This is an appalling thought. I simply ask you, to reflect upon it and see if it is not an expression of the truth. If this sin were seen in its hideousness it would not be so lightly condoned, it would not be so recklessly committed; there would be a more earnest attempt to live up to the petition of the Lord's prayer "lead us not into temptation."
There is one point in practical education, to which I trust more attention will be directed.
I think the physiological experiments should give suggestion; and lead to more careful attempts to get the educational significance of brain localization, and individual peculiarities of memory to which the study of aphasia has helped to draw attention..
With the assistance of psychological observation, it can be discovered that students may be classed into those who are predominently visual or eye-memorizers, and those who are ear-memorizers.
This fact has been noticed, but not sufficiently attended to by educationists. The old method of teaching spelling was by sound memory; the eye memorizers learnt without the guidance of the teachers' by using their eyes. The newer methods of teaching spelling endeavor to direct and train the eye more, for the majority of people are visual memorizers. It is true that these assist one another and that is best learnt and most likely to be remembered that has exercised eye, ear, and muscle in its attainment. It is because the majority of people are eye memorizers that there is such an apathy or at times antipathy to attempts at phonetic spelling that so enlists the sympathy of the ear-spellers. To the eye-speller a change in the appearance of a word is a deformity, an abomination! In my opinion the only way to introduce a spelling reform, would be to take account of both classes of people, the eye-spellers and the ear-spellers. By a philological society settling upon a standard phonetic alphabet, and consistently using it in all the dictionaries to express the pronunciation instead of the present chaos of conflicting methods, a great step would be made towards the attainment of phonetic spelling. In the dictionary both forms-of representation would stand side by side, and we should not be annoyed by barbarous and capricious attempts at phonetic representation, but would have a standard phonetic spelling of as good authority, and soon as great familiarity as the ordinary representation. I have no doubt which would ultimately triumph in a fair field, because the eye can learn the form of the phonetic spelling just as well as any other kind of spelling while the ear cannot learn the multitudinous exceptions of our lack of system without great loss of time and effort. I am an eye-speller myself, even in writing shorthand [p. 100] I spell by eye, but I have much sympathy for the ear speller whose claims have been so persistently ignored, in what is sarcastically called English orthography.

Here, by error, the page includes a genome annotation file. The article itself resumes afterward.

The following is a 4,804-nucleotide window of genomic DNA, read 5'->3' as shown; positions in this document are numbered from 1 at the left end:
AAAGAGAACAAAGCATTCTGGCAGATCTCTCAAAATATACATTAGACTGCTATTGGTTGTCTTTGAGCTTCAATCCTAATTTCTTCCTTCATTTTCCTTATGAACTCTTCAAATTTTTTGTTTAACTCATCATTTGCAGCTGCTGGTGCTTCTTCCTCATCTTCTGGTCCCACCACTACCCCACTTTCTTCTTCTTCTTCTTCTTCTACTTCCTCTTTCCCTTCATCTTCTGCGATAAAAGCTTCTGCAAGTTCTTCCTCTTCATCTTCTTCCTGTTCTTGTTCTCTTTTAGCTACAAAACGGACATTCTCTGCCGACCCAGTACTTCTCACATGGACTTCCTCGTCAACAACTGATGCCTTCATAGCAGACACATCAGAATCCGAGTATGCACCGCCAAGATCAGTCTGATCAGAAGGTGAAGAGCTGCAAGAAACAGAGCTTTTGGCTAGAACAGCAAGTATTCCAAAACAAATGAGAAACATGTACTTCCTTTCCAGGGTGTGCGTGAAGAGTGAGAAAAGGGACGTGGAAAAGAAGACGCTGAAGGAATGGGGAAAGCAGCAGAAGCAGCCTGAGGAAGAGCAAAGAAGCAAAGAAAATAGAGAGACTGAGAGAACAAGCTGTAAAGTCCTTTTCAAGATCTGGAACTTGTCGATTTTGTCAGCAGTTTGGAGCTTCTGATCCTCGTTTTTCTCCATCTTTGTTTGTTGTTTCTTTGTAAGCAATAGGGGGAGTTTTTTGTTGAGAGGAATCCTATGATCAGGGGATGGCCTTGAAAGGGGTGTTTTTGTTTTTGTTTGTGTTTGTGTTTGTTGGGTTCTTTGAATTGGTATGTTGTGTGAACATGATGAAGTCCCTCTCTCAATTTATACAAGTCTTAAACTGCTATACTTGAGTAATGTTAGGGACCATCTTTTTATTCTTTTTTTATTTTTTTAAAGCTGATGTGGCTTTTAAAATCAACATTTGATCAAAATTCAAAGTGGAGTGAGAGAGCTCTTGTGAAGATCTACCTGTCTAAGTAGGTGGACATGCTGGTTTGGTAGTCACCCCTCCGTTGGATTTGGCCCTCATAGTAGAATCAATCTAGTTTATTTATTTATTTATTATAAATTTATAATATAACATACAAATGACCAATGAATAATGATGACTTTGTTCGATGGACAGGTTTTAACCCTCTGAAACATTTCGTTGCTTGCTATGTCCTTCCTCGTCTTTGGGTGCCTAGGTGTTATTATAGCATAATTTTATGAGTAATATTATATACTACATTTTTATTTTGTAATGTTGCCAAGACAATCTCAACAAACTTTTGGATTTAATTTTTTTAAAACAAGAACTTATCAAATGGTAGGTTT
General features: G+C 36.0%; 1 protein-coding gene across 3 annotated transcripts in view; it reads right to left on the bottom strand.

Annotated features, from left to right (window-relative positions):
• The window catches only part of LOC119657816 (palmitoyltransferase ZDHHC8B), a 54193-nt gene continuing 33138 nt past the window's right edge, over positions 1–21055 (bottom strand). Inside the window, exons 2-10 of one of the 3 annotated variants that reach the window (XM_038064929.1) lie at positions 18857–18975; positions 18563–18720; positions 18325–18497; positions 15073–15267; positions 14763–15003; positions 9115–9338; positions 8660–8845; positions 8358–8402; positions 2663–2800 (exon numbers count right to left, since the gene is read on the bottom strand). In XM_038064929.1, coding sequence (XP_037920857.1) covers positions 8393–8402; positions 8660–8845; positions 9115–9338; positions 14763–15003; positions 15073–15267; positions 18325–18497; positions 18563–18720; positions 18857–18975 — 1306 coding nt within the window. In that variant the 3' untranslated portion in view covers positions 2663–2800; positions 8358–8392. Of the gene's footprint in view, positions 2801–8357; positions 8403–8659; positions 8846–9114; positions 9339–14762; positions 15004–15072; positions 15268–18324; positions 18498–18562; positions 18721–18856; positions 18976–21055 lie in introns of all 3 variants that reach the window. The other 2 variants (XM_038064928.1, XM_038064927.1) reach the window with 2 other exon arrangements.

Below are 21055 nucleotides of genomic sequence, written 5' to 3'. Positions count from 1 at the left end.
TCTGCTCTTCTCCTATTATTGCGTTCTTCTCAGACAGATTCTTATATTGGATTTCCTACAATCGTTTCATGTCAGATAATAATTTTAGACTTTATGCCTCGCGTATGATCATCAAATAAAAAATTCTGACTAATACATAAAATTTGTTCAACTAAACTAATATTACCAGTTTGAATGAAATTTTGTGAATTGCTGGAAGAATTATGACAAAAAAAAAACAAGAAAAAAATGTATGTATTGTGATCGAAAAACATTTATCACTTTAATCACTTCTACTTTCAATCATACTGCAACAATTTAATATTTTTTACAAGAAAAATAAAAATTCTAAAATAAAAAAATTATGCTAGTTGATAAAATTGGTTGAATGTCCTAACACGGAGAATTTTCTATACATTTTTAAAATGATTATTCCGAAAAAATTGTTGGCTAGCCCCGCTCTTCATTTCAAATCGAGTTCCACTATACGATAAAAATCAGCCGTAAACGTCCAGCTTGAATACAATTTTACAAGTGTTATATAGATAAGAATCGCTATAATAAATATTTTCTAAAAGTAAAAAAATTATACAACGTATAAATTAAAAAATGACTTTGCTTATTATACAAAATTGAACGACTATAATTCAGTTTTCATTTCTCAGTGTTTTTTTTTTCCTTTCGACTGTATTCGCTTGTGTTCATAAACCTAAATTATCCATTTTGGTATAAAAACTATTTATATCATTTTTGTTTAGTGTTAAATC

Lastly, in considering the contributions made by physiological psychology, I have even heard it said that the great lesion taught by physiological psychology was the organic or united character of man's various faculties that ordinary psychology was in the habit of treating as separate faculties.
This however, is not the case. It is quite true that a psychology that speaks of the distinguished states in consciousness as absolutely separate is incorrect, but this tendency of separation is due to the employment in part of the method used by physiological psychology which lays the emphasis on the elements, upon the differences, and tends ignore the unity. Take the phrenological charts inspired by their physiological bias. What general psychology ever approached this in the absoluteness of its separations? In fact it is just the peculiar danger of physiological psychology to make absolute separations, and there is need of a reference to another standpoint that will call attention to the unity in consciousness, the unity that is abstracted from, and ignored in the attempted method of physiological psychology.
The conviction that the nervous system, is one, that it is a real organism is obtained not from observation of the changes occurring in the nervous system, but from consciousness of the reference of all the changes in experience to the one feeling consciousness so that if one member suffer all the members suffer with it. It is in the consciousness of the pain as belonging to the self, the consciousness of all its various experiences of all the members as belonging to the one identical consciousness that is the basis for the recognition of the unity of the organism. Instead of physiological psychology emphasizing the unity of the conscious life its emphasis and tendency has all been in the opposite direction. It is only, because it could not get free from the convictions and teachings of introspective psychology that it learned to speak of unity in the conscious experience and unity in the nervous organism. Instead of a conviction then of the unity of the conscious life being learnt from a conviction of the unity of the organism the truth is that the basis for the belief in the unity of the organism is the unity of the conscious life, not vice versa as some physiological psychologists would try to represent.